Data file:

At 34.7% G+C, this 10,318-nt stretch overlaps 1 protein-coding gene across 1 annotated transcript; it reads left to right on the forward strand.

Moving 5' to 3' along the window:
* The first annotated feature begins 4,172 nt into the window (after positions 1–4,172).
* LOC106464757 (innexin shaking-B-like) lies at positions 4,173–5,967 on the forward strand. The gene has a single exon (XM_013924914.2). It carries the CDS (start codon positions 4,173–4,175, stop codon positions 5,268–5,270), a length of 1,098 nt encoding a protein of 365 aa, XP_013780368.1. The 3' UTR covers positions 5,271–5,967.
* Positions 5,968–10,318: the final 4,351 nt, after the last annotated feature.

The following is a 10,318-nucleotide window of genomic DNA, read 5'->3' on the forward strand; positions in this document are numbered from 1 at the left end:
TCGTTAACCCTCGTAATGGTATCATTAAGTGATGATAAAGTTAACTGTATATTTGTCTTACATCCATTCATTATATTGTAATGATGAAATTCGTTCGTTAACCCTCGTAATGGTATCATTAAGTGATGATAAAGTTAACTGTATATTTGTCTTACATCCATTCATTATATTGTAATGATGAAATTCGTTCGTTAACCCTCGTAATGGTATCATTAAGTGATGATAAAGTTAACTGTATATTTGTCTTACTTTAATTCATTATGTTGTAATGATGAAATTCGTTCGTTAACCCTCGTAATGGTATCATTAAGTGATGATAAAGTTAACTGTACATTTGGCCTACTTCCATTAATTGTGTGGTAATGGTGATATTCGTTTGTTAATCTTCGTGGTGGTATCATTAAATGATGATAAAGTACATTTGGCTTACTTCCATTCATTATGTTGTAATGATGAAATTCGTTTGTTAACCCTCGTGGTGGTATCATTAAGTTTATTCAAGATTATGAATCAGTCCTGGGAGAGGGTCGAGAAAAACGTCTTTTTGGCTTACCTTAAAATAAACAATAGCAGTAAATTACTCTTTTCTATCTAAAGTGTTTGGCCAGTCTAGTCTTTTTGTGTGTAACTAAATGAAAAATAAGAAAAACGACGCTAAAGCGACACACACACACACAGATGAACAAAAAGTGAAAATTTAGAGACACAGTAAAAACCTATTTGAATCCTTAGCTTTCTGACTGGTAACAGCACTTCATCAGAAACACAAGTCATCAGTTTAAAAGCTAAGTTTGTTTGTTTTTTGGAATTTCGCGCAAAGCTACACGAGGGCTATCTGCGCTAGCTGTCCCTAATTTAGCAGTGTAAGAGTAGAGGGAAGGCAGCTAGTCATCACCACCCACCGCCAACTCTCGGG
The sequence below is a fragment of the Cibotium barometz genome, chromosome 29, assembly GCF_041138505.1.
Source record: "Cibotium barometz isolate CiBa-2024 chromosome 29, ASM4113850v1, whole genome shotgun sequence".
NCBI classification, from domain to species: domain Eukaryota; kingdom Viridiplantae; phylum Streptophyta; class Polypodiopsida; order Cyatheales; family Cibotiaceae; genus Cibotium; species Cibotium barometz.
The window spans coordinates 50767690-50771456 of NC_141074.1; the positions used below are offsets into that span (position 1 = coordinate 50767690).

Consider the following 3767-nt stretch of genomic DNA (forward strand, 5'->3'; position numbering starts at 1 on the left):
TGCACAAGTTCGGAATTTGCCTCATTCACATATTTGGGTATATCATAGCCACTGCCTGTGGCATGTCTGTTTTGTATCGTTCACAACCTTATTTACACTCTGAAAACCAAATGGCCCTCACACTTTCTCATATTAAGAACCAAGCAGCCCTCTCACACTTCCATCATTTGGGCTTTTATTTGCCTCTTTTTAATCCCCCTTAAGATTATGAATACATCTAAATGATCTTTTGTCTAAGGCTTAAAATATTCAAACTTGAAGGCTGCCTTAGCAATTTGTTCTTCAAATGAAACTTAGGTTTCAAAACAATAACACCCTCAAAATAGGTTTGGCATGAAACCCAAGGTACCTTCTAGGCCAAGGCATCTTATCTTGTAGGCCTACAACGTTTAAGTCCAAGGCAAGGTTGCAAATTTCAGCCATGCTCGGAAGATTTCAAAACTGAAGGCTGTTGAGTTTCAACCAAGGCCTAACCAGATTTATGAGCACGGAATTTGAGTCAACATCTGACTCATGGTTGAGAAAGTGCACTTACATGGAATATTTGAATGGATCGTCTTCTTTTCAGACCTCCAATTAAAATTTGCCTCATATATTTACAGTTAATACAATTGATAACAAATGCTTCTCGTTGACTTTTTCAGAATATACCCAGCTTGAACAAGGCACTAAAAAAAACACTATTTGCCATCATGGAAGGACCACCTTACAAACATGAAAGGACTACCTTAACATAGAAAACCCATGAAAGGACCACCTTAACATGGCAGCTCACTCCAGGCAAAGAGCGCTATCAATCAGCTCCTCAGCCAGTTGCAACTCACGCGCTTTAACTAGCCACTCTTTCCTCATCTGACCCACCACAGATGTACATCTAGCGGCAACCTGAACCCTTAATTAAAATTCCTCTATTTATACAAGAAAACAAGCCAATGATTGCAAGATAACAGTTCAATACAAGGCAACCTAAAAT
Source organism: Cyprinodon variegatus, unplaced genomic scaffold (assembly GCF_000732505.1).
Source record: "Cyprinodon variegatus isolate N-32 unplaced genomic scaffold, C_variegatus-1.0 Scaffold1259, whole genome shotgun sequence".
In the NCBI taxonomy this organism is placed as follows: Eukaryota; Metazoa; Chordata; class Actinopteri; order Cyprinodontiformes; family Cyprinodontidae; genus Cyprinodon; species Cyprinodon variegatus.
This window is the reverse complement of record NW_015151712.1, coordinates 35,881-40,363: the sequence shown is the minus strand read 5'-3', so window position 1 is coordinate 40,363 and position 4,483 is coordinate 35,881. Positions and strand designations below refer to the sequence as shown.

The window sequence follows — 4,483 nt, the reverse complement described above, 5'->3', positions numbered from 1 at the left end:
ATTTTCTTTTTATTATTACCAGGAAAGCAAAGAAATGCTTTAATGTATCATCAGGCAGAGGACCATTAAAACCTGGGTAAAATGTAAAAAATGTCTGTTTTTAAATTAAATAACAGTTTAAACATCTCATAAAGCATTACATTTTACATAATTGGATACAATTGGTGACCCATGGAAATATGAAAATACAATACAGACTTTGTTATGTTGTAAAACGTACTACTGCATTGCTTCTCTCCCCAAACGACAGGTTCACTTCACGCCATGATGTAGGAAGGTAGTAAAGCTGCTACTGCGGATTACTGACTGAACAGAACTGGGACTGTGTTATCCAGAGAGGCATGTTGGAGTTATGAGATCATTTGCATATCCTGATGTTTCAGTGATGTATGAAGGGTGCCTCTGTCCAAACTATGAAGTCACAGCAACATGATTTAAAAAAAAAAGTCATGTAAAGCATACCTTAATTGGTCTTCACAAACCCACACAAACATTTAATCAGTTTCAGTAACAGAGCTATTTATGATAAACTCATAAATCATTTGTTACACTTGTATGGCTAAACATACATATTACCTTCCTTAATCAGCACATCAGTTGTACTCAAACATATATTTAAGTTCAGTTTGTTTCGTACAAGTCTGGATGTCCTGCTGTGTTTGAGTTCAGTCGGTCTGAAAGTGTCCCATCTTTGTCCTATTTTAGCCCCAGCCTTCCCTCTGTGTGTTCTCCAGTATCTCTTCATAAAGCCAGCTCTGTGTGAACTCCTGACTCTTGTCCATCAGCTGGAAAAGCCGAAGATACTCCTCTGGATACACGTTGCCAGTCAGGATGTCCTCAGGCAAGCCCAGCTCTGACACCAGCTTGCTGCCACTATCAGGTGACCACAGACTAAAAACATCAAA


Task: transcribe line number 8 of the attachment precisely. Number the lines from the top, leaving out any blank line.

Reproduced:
The sequence below is a fragment of the Cibotium barometz genome, chromosome 29, assembly GCF_041138505.1.